If this comes back to haunt me in a few years, I will actually find it very funny.
This is the artwork reviewed:
(It's a little troubling that the reviewer didn't recognize the figures as Oscar Wilde... although I'm quite impressed by her analytic work [none of which I actually considered when drawing this old thing, over two years ago])
Postscrypt Hangs Dirty Laundry
The secrets, contributed anonymously, range from hilarious and goofy—“My best friend loved dog food as an afternoon snack”—to serious and confrontational—“I am a lesbian and embarrassed by this ... no one knows.” Inspired by the PostSecret Web site that blogs confessions readers send in on postcards, these secrets from the Columbia community reveal that everyone has something to hide.
Crowded into a small room in the basement of St. Paul’s Chapel, the secrets overwhelm the viewer with a sense of cathartic urgency. The abstract artwork in the exhibit visually articulates this need for expression. Columbia College junior Julia Alekseyeva’s Apologia interweaves modern figures with Greek and Romanesque statues painted with smooth lines and watery colors. Words frame the faces of the contemporary figures, who, staring directly into the viewer’s eyes, ask us to question the origins of identity.
In contrast, an untitled series of drawings by Jason Patinkin, CC ’09, exposes the disturbing side of the inner self with crude ink sketches of distorted bodies and violent monsters. A series of photographs by Paris Haber, CC ’12, also explores the grunge that lies beneath polished exteriors. Entitled House of Cards, the gray and sepia tone photos display an empty room with chipped and decaying walls, a solitary house, and a decrepit staircase.
The curator of Skeletons in the Closet, Kavitha Surana CC ’11, explained that the concept for the exhibit was inspired by the ideal, uptight Victorian family who hides perversion behind its perfect façade. Surana transformed the gallery into a space reminiscent of the fictional family’s secret attic with two unique installation pieces.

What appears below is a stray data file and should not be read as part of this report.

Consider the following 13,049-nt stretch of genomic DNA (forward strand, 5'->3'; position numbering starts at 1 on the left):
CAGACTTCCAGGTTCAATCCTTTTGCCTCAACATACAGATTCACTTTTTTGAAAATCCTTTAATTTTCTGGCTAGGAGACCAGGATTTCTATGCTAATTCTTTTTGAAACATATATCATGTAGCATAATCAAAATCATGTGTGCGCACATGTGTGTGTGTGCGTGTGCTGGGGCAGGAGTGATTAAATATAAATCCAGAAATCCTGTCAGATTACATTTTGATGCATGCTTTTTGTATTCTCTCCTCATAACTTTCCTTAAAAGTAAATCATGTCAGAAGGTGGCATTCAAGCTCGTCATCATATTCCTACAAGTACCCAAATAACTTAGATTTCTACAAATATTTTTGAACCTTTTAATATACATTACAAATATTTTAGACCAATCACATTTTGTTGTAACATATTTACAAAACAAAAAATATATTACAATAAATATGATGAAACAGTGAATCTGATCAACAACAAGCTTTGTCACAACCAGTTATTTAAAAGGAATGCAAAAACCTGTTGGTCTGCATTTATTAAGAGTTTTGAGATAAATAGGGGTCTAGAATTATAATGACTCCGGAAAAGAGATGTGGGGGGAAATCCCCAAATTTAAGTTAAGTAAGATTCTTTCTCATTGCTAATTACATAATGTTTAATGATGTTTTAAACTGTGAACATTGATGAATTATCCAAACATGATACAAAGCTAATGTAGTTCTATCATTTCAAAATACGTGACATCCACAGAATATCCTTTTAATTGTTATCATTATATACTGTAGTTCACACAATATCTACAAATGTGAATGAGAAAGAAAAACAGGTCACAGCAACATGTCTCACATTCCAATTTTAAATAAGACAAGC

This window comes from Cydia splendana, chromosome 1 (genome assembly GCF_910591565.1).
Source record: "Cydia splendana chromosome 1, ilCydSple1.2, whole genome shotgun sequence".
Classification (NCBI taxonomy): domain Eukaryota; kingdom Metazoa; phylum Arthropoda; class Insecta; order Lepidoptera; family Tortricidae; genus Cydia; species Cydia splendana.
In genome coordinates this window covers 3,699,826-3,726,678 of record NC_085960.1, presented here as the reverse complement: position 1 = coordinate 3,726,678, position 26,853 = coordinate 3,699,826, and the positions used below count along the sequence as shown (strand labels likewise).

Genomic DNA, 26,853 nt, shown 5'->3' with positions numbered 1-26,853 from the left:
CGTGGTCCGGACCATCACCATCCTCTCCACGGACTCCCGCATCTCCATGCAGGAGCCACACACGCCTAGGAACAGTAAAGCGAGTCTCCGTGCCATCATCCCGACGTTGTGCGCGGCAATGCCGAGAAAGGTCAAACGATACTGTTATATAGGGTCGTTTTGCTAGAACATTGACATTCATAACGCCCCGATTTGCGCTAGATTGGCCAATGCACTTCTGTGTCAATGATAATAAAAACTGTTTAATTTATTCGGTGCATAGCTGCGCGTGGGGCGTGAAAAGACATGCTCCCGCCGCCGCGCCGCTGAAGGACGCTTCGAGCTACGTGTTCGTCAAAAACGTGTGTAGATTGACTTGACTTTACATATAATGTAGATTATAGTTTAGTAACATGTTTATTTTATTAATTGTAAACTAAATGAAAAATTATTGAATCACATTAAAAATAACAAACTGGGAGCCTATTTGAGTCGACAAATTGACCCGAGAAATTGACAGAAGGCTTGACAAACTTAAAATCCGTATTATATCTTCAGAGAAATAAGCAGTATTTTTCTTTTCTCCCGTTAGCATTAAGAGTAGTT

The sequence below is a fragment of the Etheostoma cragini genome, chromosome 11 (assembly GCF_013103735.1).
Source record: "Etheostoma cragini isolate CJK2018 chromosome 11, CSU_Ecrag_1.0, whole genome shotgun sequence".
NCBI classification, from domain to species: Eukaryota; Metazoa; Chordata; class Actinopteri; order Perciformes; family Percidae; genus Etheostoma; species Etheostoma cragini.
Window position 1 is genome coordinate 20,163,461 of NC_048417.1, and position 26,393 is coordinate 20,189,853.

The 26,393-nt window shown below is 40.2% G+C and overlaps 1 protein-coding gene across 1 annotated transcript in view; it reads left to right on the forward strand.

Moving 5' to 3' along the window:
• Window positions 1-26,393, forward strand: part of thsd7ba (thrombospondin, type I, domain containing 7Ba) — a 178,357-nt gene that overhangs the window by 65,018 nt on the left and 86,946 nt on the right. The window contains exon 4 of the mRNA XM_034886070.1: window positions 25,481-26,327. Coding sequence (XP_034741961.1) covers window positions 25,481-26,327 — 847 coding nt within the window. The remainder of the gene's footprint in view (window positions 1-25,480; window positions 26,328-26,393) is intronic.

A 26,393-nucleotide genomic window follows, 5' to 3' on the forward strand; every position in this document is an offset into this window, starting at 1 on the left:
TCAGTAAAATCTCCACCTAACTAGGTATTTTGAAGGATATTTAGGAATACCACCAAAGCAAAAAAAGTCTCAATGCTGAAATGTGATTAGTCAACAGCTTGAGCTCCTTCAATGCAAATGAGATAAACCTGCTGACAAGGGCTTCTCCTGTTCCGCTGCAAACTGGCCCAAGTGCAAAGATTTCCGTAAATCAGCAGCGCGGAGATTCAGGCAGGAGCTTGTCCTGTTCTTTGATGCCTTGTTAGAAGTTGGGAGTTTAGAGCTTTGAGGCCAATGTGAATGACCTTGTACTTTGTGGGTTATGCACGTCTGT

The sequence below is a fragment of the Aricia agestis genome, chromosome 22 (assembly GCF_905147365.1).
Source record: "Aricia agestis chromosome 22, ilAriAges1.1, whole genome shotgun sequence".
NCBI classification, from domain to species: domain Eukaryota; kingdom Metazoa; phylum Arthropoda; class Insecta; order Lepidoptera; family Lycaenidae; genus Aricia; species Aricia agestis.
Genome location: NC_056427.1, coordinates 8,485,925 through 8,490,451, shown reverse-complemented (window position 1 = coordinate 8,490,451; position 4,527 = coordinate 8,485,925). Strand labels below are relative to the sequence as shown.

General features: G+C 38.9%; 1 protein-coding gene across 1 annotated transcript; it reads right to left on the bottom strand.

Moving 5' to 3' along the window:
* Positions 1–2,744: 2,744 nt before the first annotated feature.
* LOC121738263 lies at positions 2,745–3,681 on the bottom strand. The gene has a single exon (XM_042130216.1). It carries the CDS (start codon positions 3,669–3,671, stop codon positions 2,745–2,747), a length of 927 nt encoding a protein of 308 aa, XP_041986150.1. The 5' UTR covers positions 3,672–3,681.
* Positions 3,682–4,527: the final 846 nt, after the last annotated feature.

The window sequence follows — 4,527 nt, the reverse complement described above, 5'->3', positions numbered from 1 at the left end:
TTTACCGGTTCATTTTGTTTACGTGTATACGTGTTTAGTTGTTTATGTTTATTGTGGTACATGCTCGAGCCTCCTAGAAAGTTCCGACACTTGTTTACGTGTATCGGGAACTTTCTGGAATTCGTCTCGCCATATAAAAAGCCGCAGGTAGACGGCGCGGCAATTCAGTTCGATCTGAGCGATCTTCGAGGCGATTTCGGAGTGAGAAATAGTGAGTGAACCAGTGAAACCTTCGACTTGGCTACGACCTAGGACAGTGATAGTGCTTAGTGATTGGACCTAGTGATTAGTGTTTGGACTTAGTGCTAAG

On the left side of the room is a beautiful antique desk covered with old photographs, candlesticks, and a knitted shawl. On the right, a rack of vintage dresses is surrounded by an old typewriter, books, and a brown box cleverly labeled “Grandpa’s old stuff.” Compiled by both Surana and Jenny Lam, CC ’09, co-president and secretary of Postscrypt, these random items create a mysterious ambiance and remind us of objects that are hidden in our personal closets.
While all of the artwork in Skeletons in the Closet is wonderfully executed, some of the pieces do not clearly relate to the main theme. A photo album of past trips by Lisa Danackzo, CC ’10, is more familiar than secretive. The album is attached to the wall with a matrix of white strings and push pins which seems like a last-minute attempt to add more quirks to the display.
Yet in a world where so much is hidden and on a campus where people mostly keep to themselves, Skeletons in the Closet is a refreshing look at the hidden truth.